Law enforcement joins Jacksonville Special Olympics Torch Run


They ran dressed in purple – police and corrections officers, special constables and other law enforcement men and women, athletes young and old – after the Special Olympics torch downtown Friday morning.

An annual tradition put on hold due to the COVID-19 pandemic, this was Duval County’s first local Special Olympics Torch Run since 2019, approximately 130 people kicked off 10 morning hours from the Police Memorial Building for the 1 mile run.

Led by torchbearer and Jacksonville Sheriff’s Office Director Larry Schmitt, they were among the most 5,000 officers who have and will carry the torch on a 1,500 mile relay across Florida’s 67 counties. The Final Torch Point: May 20-21, as 600 Florida athletes compete in the State Summer Games at ESPN Wide World of Sports Complex at Walt Disney World.

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It took two long years to wait for the state games and the torch run, said Ken Roop, director of law enforcement torch runs for Special Olympics Florida.

“There was elation and a lot of phone calls about ‘When are we going to do this’ and ‘How can I get involved,'” Roop said. “Everyone really got on board about it.”

Athletes and officers gathered on the Bay Street steps of the sheriff’s office. Students from area schools joined officers, deputies, privates and constables from eight agencies, from the sheriff’s office to the Beaches Police Department. All wore this year’s purple “Guardians of the Flame” shirts, sales of which to law enforcement raised about $5,000 for Special Olympics.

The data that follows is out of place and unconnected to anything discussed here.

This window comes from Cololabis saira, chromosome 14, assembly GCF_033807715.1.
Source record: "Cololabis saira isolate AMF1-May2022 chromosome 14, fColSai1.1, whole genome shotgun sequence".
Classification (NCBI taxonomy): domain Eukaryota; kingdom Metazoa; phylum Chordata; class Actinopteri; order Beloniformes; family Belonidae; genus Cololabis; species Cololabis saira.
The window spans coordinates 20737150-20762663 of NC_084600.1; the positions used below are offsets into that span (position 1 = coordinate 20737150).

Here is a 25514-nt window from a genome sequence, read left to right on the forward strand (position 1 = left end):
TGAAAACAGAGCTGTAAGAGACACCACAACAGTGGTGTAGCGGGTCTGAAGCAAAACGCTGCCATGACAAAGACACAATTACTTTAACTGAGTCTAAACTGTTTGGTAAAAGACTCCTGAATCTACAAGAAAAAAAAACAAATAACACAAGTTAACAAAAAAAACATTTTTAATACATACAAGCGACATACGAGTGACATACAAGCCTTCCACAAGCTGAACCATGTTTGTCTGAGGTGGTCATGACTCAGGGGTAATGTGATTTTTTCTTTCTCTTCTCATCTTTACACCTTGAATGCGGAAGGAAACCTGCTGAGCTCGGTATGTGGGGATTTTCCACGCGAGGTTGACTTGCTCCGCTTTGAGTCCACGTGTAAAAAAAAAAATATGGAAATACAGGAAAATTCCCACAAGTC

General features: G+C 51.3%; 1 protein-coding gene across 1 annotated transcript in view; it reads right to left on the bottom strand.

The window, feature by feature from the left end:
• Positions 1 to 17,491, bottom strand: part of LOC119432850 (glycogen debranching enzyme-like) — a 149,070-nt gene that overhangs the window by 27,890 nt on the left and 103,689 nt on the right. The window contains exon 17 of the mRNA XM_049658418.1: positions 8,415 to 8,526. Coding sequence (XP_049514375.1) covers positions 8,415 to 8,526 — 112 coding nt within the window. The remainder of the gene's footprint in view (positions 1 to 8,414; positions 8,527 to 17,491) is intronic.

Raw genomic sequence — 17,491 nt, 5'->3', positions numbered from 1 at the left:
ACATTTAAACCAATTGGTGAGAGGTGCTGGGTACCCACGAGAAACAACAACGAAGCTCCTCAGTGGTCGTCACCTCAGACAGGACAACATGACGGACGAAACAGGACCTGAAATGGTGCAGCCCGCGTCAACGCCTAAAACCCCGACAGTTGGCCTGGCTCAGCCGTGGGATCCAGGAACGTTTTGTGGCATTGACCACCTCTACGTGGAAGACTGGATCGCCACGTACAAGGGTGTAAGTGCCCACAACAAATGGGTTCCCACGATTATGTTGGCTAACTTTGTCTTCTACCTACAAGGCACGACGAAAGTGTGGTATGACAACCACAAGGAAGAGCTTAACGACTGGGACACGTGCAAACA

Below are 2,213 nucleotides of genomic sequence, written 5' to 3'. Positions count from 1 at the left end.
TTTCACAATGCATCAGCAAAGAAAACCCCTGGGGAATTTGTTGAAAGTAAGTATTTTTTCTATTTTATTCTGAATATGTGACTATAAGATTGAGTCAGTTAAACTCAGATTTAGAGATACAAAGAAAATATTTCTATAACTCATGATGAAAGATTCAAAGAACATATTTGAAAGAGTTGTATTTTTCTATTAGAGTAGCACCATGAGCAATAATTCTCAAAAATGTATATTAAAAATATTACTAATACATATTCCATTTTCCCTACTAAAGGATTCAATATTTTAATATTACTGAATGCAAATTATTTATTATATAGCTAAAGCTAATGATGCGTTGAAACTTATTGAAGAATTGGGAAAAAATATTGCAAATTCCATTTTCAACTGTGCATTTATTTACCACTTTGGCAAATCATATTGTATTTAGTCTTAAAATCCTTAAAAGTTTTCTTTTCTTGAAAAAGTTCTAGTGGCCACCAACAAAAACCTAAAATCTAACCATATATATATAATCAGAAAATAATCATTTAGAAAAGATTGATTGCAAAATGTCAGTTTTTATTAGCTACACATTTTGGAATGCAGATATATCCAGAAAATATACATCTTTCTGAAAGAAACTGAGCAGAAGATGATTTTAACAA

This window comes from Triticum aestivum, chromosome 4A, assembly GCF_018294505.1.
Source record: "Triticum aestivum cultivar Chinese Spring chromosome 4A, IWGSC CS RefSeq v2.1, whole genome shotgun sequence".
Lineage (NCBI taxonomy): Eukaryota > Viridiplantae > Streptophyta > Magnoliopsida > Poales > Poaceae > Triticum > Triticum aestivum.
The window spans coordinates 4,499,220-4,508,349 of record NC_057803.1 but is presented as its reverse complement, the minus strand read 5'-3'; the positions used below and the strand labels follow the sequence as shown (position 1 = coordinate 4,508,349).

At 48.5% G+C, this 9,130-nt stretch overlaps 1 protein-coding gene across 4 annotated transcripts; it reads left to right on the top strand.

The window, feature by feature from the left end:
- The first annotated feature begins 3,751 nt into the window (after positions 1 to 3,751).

Special Olympian Leigh Ann Gray led the Pledge of Allegiance after Megan Bell swore the athlete, asking to let them win, but if they can’t, ‘let me be brave in this attempt “.

Deputy Chief Paul Restivo handed the lit torch to Schmitt so he could lead the first leg to the Jacksonville Fairgrounds.

Leigh Ann and other Duval County Special Olympians were looking forward to racing Friday and then competing in the state games in May, her mother said.

“They’re so, so excited, it’s beyond exciting to get back into everything,” Pam Gray said. “I’m so excited it’s back. Swimming and bowling are getting ready to start, and this year we actually have people working with them in the surf. So she’s excited.”

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The regional games were held April 9 with 400 athletes from Duval and eight other area counties competing in multiple sports at Atlantic Coast High School. Now they are focused on the Florida Summer Games next month.

The Fernandina Beach Police Department run also took place on Friday. The next regional torch stop is Clay County on April 29 starting at 10 a.m. at the Publix at County Road 220 and Town Center Parkway. The St. Johns County Sheriff’s Office is scheduled for June 4, and the Putnam County Sheriff’s Office has already completed its stage on April 16.

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A number of Florida athletes are also expected to compete in the 2022 Special Olympics USA June 5-12 in Orlando. And the Duval County Special Olympics is hosting a Zone 4 surfing competition on July 16 at Little Talbot Island State Park. The complete schedule of all Florida Law Enforcement Torch Runs is at

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